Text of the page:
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Farfel is an ingredient most commonly seen in Jewish cuisine. Traditional farfel is made with egg noodles which have been shredded or broken into small chunks so that they are grainy, sort of like cous-cous, while matzo farfel is made with crumbled matzo crackers. Both forms are used in a wide variety of dishes, and they can be found in many markets which stock Jewish cuisine, especially during Passover, when traditional foods are very popular in many Jewish communities.
One of the classic uses of this ingredient is during the Sabbath meal which signals the end of the week and the start of the Sabbath holiday. It may be used as a side dish during this meal, in which case it may be seasoned with oil, salt, and pepper and eaten like many other noodle or starch side dishes. The dish is also commonly served during Passover and it can make an appearance during other religious holidays as well.
In addition to being used as a side dish, farfel can also be a filler in soups, kugels, savory pies, and other dishes. Some Jewish sweets are also made with farfel, as in the case of sweet kugels eaten as snacks and treats. Cooks can purchase farfel ready for use, or they can buy egg noodles or matzo and break them up as needed.
Some precautions need to be taken when handling farfel, because it can turn into a soggy mass which is extremely unpleasant. In the case of noodle farfel, the noodles may be soaked before use, but not necessarily cooked if they are going to be used in a cooked dish, because the heat of the food will cook the noodles through the rest of the way, and the dish will taste better when the noodles have a chewy texture and when they are not massed together. Matzo farfel is also soaked or moistened before use, but this is done with care to avoid making a soggy, gluey mound.
Even for those who are not fans of Jewish cuisine, farfel can have some diverse uses. It is very similar to breadcrumbs, so it can be used as filler in quiches, seafood cakes, and similar dishes. It can also make a flavorful and interesting side dish for Middle Eastern food, and it can be used for quick snacks. Packages should be kept in a cool dry place, and preferably stored out of the light.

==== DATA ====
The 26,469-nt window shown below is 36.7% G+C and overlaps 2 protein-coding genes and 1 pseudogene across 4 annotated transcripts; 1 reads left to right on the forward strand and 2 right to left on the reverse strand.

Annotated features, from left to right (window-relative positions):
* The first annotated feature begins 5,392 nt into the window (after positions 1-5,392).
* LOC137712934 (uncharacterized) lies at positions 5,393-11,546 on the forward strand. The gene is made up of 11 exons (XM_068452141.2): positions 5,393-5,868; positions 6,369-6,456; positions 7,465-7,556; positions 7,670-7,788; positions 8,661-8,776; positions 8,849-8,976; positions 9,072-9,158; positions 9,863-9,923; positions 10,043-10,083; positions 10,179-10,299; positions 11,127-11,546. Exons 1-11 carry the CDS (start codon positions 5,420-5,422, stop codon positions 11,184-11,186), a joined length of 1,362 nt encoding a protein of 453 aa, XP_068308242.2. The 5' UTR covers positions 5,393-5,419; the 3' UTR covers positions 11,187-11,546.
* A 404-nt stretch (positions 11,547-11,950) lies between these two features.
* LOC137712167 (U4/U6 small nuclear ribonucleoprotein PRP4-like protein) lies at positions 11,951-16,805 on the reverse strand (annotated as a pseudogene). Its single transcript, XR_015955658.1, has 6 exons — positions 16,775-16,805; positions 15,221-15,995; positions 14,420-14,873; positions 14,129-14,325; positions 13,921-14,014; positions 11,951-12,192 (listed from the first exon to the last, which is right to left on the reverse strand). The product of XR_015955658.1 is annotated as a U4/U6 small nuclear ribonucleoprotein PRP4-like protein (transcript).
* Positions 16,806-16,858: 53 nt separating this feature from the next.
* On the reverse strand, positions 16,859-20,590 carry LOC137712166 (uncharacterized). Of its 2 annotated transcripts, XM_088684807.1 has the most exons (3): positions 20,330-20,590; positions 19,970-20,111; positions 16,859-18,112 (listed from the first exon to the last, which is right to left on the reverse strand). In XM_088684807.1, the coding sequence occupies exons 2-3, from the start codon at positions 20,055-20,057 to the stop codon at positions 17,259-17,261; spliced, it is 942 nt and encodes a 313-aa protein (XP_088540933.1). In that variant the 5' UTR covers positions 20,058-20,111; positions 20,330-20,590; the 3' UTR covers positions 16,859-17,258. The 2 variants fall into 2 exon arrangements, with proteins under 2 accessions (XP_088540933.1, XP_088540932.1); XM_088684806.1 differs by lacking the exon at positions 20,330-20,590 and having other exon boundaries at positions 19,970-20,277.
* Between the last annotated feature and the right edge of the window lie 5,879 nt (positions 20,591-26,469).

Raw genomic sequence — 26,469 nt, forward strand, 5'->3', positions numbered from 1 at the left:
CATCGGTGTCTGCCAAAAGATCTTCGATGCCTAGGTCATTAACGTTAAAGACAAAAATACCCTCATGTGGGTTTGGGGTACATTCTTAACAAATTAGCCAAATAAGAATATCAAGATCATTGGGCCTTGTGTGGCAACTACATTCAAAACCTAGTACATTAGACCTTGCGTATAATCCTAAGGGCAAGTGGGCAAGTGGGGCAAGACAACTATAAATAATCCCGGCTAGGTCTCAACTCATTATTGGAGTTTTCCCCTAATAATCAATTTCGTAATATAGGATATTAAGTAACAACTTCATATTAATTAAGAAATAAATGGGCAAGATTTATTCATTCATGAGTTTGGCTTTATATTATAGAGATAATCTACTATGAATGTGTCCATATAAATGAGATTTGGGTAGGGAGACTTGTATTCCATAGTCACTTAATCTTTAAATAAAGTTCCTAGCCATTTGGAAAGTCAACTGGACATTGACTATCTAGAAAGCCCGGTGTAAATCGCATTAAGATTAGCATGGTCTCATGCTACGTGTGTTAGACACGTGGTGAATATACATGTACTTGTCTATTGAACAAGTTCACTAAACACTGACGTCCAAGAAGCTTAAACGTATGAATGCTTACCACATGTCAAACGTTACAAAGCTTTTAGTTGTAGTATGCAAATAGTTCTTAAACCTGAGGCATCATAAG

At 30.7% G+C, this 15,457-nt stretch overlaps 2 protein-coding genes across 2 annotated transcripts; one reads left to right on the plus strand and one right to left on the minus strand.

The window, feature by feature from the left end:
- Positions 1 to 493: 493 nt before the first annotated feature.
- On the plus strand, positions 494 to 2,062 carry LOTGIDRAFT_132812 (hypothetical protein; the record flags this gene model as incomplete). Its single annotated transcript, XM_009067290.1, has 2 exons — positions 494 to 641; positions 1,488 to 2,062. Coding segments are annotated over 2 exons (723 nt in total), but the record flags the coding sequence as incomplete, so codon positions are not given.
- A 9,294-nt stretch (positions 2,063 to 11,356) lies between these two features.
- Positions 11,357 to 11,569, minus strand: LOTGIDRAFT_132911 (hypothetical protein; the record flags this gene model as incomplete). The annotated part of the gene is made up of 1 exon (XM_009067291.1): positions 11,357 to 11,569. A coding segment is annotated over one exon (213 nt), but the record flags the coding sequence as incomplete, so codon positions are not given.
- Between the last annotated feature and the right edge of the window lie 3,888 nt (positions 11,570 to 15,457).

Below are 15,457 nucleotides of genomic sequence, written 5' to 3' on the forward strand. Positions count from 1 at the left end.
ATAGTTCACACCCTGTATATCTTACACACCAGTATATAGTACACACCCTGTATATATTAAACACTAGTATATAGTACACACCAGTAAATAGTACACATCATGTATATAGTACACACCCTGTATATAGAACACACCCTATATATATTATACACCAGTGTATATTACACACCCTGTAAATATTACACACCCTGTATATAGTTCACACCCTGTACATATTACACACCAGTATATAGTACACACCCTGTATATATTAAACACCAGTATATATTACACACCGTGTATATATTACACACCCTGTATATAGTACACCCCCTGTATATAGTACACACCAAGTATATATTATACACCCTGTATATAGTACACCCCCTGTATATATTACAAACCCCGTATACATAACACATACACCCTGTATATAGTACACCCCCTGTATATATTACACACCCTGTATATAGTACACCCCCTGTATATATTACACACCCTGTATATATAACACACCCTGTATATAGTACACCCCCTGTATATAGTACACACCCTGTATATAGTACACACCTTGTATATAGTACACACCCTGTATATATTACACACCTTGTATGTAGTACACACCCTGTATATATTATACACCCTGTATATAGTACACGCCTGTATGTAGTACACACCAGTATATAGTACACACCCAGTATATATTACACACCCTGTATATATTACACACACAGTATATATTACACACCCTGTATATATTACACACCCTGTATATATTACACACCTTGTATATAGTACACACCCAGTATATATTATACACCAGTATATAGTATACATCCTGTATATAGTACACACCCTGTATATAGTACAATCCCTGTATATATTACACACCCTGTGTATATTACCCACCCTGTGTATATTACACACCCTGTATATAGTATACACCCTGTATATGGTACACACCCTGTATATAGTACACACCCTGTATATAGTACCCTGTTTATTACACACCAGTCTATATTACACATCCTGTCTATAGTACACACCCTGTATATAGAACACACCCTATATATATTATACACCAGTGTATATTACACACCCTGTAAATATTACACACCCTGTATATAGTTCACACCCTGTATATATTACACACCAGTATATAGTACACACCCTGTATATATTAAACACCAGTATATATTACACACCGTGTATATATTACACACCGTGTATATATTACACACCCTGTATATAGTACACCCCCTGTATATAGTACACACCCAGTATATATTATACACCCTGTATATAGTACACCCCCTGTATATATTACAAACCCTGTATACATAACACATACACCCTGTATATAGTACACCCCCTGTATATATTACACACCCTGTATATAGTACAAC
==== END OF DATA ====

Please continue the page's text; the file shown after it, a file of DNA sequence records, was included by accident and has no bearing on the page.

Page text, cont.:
I'm not Jewish but I do use farfel a lot. I think any recipe that calls for bread crumbs can be replaced with farfel. It's healthier than bread anyway and cooks very quickly, which is great. I've also tried putting farfel in soups to make them thicker and that has worked out really well too.
I've never had trouble finding them either because there is a large Jewish community where I live and most grocery stores carry Jewish foods. I'm really lucky.
Having farfel is my favorite part of Passover. I think farfel is the best breakfast food ever. I love matzo farfel with fruits, cinnamon and milk. These are the basic ingredients for making farfel breakfast and it generally doesn't require much sugar. But I love my farfel sweet so I always put extra sugar in it.
I also love farfel kuger as dessert. It's kind of similar to breakfast farfel minus the milk and addition of eggs, butter and more sugar. I call it the Jewish version of rice crispy treats because the texture reminds me of it. My mom bakes this in the oven and cuts it into little squares. It's the perfect sweet snack. Farfel is the star dish of Passover, but I can have these two foods any time of the year, they are delicious.
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